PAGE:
According to Zambaux, Champagne can even be paired with popcorn! The bizarre pairing was first suggested by his Food and Beverage Director, but Zambaux says he has to agree now that he’s tried it for himself. The acid in the Champagne cuts through oily food and helps to clean that oiliness out of your mouth, so believe it or not, the butter we pour over our popcorn is actually a perfect pairing. The next time you’re enjoying popcorn and a movie at home, consider having a small glass of refreshing Champagne with you! I have yet to try it, but this pairing is easily my favorite suggestion as you don’t need a reason or a fancy date to kick back and pop in a DVD. A Valentine’s Day consisting of greasy pizza and Netflix is just as deserving of Champagne as a fancy Valentine’s Day dinner at one of Orlando’s many fine restaurants. If you feel a fancy dinner is calling your name however, consider feeding that desire with a Valentine’s Day celebration at the Swan and Dolphin Hotel.

“All the restaurants at the Swan and Dolphin will be celebrating Valentine’s Day! We have an extensive Champagne list and I believe it will accommodate a lot of different palates so people will be able to enjoy some nice Champagne pairings without breaking the bank.” -Olivier Zambaux

With over 70 sommeliers on property, there are plenty of experts, just like Zambaux, who are ready to answer all of your questions and make sure you enjoy only the best and most authentic Champagne. For those of you who are celebrating at home this year, here’s what you should look out for when purchasing your own bottle of bubbly. First, the bubbles should be small and should appear as fine, steady streams and be long lasting. Second, the nose should have somewhat of a fruity character, but should also show some of the yeasty, toasty character. Lastly, the palate experience should be dramatic. The once fine, lazy stream of bubbles should explode on the palate and produce a creamy mousse, which coats the palate and last long in the finish. You are now ready to enjoy a nice, chilled glass of Champagne on Valentine’s Day and beyond. santé!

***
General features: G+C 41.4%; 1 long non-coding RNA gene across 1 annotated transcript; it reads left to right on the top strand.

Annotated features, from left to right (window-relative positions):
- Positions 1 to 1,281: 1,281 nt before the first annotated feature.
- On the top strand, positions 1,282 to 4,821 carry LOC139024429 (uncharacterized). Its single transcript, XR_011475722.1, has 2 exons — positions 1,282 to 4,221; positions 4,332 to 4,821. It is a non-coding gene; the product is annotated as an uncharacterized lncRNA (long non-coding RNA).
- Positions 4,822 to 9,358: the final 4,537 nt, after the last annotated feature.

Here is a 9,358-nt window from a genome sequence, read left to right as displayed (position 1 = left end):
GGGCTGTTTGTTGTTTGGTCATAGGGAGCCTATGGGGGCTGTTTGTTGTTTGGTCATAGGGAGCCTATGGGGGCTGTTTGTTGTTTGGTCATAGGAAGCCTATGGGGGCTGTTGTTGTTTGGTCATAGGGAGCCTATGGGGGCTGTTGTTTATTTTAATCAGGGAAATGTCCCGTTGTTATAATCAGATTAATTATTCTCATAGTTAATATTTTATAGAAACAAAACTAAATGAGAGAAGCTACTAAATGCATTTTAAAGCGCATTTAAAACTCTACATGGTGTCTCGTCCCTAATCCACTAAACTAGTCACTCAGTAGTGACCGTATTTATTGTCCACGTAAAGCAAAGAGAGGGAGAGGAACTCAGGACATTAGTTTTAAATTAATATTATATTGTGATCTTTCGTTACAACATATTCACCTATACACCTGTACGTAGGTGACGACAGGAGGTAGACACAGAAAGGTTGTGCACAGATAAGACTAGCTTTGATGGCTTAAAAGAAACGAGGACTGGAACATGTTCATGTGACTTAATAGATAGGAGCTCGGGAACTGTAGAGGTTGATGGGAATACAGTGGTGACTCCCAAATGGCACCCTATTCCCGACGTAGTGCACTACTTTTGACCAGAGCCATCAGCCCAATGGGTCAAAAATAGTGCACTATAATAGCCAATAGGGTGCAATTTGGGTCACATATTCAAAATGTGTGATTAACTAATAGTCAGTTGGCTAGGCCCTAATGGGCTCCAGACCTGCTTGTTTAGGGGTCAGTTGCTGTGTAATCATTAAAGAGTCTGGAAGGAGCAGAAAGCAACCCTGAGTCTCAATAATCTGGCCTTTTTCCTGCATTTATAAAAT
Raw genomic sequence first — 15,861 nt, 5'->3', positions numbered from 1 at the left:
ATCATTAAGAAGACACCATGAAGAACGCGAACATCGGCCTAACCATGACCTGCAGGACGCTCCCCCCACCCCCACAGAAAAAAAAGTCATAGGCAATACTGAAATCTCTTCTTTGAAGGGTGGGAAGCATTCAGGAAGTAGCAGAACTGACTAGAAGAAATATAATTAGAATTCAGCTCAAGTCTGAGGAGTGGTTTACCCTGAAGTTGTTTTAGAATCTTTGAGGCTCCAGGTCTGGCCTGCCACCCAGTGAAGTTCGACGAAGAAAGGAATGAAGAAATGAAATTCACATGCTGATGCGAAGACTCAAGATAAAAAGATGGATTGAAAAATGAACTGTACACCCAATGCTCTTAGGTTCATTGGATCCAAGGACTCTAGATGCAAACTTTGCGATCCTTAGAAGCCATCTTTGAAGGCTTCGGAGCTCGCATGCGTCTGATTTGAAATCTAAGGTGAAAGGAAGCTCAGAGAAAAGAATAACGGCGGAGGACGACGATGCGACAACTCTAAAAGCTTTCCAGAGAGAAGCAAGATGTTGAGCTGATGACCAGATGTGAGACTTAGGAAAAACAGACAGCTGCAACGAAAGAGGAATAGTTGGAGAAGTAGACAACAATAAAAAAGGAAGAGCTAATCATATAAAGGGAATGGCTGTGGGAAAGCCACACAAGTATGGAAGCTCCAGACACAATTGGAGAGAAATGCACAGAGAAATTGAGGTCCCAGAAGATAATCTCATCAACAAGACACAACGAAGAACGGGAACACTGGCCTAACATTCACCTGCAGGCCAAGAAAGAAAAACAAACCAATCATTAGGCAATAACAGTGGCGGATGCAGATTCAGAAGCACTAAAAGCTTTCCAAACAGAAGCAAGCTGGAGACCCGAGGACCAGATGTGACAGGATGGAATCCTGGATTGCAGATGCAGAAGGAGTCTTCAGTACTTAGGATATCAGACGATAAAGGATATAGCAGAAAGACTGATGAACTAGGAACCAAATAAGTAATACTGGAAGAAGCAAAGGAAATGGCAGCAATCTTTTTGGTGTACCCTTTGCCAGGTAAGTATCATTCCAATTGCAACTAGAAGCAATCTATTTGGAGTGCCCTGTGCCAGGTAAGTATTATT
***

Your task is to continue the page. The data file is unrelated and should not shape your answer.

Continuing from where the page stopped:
Here comes the fun

First of all, and quite logically, French people do not say “cheers” when toasting. Instead you can use “santé” (health).

So that was the easy part. Now you need to be extremely cautious, the following rules are of utmost importance.

1. Look at the person you are toasting with in the eyes. While this is not as essential as the next rule, it is considered the polite way to toast.

2. Do not add ice to your glass of wine.

3. Make sure that everyone toasted before you drink.

4. NEVER cross your glass with someone else…

5. Do not put down your glass between the toast and the first sip.

Wait, what if I do cross my glass with someone else?

Then you are going to suffer from seven years of bad sex or seven years of bad luck, whichever version you prefer. Note that this is also true in Germany.

Once upon a time in the kingdom of France

These traditions may seem crazy to modern readers, however they did make sense at the time.

It’s said that people used to exchange a part of the liquid contained in their glass with the person they were toasting with. That way they could both be sure that none of the glass was poisoned. This is the reason why looking in the eyes was extremely important. This way people could detect stress, but most of all were not able to see if the content of the two glasses really mixed.

Later, as the world became less violent, exchanging the content of both glasses became a rare practice while it became normal to simply clink glasses. The fear of poison also explains why  not drinking after toasting was considered suspicious.

Nowadays, these problems don’t exist any more, but the tradition remained.